Objectives: The six-minute walk test (6MWT) is a frequently used indicator of functional exercise capacity. The goals of this study were to compare the six-minute walk performance of three paediatric patient groups with that of healthy peers, to assess differences between published reference values and to investigate which anthropometric characteristics best predict six-minute walk performance.
Methods: Forty-seven children with haemophilia (mean ± SD age 12.5 ± 2.9), forty-four with juvenile idiopathic arthritis (JIA) (mean ± SD age 9.3 ± 2.2) and twenty-two with spina bifida (SB) (mean ± SD age 10.3 ± 3.1) were included. Subjects performed a 6MWT and the distance walked (6MWD) was compared with published reference values.
Results: The haemophilia, JIA, and SB patients respectively achieved 90-92%, 72-75% and 60-62% of predicted walking distances. There were significant associations between 6MWD and age, height and weight in the haemophilia group and 6MWD and height in the JIA group. None of the anthropometric variables was significantly related to 6MWD in the SB group. All anthropometric variables were strongly correlated with walking distance-body weight product (6Mwork) in all groups. Height explained 24% (haemophilia) and 11% (JIA) of the variance in 6MWD and 84% (haemophilia), 78% (JIA) and 73% (SB) of the variance in 6Mwork.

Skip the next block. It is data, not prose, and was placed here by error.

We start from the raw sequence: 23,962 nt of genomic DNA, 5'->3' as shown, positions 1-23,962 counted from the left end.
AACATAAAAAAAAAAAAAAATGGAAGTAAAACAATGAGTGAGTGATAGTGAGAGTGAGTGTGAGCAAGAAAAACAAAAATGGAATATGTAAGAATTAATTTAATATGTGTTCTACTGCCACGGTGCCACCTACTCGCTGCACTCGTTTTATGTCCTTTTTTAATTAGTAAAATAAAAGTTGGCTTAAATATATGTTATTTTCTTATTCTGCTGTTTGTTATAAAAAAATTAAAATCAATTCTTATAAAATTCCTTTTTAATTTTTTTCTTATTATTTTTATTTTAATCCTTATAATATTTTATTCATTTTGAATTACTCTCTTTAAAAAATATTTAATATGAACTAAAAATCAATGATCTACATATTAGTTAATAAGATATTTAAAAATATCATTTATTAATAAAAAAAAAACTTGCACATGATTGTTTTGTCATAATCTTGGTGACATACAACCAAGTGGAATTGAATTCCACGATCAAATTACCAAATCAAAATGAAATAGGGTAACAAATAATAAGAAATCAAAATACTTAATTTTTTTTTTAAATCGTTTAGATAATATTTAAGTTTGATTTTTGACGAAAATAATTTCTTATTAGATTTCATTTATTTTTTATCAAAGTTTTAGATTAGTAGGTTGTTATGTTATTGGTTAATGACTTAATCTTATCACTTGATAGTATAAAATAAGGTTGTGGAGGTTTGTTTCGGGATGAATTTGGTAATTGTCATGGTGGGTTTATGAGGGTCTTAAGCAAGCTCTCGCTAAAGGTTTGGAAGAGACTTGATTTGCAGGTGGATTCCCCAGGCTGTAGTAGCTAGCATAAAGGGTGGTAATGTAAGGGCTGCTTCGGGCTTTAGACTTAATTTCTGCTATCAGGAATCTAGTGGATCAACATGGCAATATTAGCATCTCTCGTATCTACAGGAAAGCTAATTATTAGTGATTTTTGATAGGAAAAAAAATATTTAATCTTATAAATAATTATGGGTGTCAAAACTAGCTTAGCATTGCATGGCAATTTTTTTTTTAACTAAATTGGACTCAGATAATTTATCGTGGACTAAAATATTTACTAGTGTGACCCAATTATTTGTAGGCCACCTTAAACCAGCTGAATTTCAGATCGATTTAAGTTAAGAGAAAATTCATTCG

Conclusions: Walking distances of children with haemophilia, JIA and SB are significantly reduced compared to healthy references. Walking distance-body weight product seems to be a better outcome measure of the 6MWT compared to distance walked alone. Height is the best predictor of 6MWD and 6Mwork.
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